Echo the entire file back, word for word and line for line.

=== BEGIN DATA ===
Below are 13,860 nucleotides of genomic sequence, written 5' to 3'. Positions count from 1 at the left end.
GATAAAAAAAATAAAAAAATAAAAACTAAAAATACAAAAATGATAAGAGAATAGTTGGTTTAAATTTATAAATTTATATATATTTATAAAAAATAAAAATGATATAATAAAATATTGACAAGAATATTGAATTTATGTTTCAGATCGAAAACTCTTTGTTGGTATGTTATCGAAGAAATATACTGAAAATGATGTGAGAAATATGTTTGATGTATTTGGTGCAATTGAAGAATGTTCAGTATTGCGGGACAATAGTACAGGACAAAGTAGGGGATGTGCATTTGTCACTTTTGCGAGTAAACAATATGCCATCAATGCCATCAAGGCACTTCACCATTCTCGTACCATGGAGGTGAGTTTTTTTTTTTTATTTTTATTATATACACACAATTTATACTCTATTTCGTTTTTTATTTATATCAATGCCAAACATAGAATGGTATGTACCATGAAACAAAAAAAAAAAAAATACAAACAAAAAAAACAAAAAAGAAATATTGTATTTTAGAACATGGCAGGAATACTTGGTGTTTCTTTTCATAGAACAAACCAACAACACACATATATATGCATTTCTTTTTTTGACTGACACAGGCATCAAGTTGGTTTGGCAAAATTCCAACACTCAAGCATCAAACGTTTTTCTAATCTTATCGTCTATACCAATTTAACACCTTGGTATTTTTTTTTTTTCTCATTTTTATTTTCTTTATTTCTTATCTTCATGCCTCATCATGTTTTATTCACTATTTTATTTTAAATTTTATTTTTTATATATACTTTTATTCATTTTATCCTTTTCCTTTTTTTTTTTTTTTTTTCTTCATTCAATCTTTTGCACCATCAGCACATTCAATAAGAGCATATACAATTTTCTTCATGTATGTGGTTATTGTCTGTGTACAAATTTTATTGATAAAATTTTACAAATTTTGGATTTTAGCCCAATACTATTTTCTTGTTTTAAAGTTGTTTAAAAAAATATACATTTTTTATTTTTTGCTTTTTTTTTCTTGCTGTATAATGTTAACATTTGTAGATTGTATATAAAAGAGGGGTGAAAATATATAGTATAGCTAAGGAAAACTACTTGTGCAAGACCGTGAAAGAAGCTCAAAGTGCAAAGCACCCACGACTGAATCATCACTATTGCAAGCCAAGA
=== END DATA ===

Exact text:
Below are 13,860 nucleotides of genomic sequence, written 5' to 3'. Positions count from 1 at the left end.
GATAAAAAAAATAAAAAAATAAAAACTAAAAATACAAAAATGATAAGAGAATAGTTGGTTTAAATTTATAAATTTATATATATTTATAAAAAATAAAAATGATATAATAAAATATTGACAAGAATATTGAATTTATGTTTCAGATCGAAAACTCTTTGTTGGTATGTTATCGAAGAAATATACTGAAAATGATGTGAGAAATATGTTTGATGTATTTGGTGCAATTGAAGAATGTTCAGTATTGCGGGACAATAGTACAGGACAAAGTAGGGGATGTGCATTTGTCACTTTTGCGAGTAAACAATATGCCATCAATGCCATCAAGGCACTTCACCATTCTCGTACCATGGAGGTGAGTTTTTTTTTTTTATTTTTATTATATACACACAATTTATACTCTATTTCGTTTTTTATTTATATCAATGCCAAACATAGAATGGTATGTACCATGAAACAAAAAAAAAAAAAATACAAACAAAAAAAACAAAAAAGAAATATTGTATTTTAGAACATGGCAGGAATACTTGGTGTTTCTTTTCATAGAACAAACCAACAACACACATATATATGCATTTCTTTTTTTGACTGACACAGGCATCAAGTTGGTTTGGCAAAATTCCAACACTCAAGCATCAAACGTTTTTCTAATCTTATCGTCTATACCAATTTAACACCTTGGTATTTTTTTTTTTTCTCATTTTTATTTTCTTTATTTCTTATCTTCATGCCTCATCATGTTTTATTCACTATTTTATTTTAAATTTTATTTTTTATATATACTTTTATTCATTTTATCCTTTTCCTTTTTTTTTTTTTTTTTTCTTCATTCAATCTTTTGCACCATCAGCACATTCAATAAGAGCATATACAATTTTCTTCATGTATGTGGTTATTGTCTGTGTACAAATTTTATTGATAAAATTTTACAAATTTTGGATTTTAGCCCAATACTATTTTCTTGTTTTAAAGTTGTTTAAAAAAATATACATTTTTTATTTTTTGCTTTTTTTTTCTTGCTGTATAATGTTAACATTTGTAGATTGTATATAAAAGAGGGGTGAAAATATATAGTATAGCTAAGGAAAACTACTTGTGCAAGACCGTGAAAGAAGCTCAAAGTGCAAAGCACCCACGACTGAATCATCACTATTGCAAGCCAAGA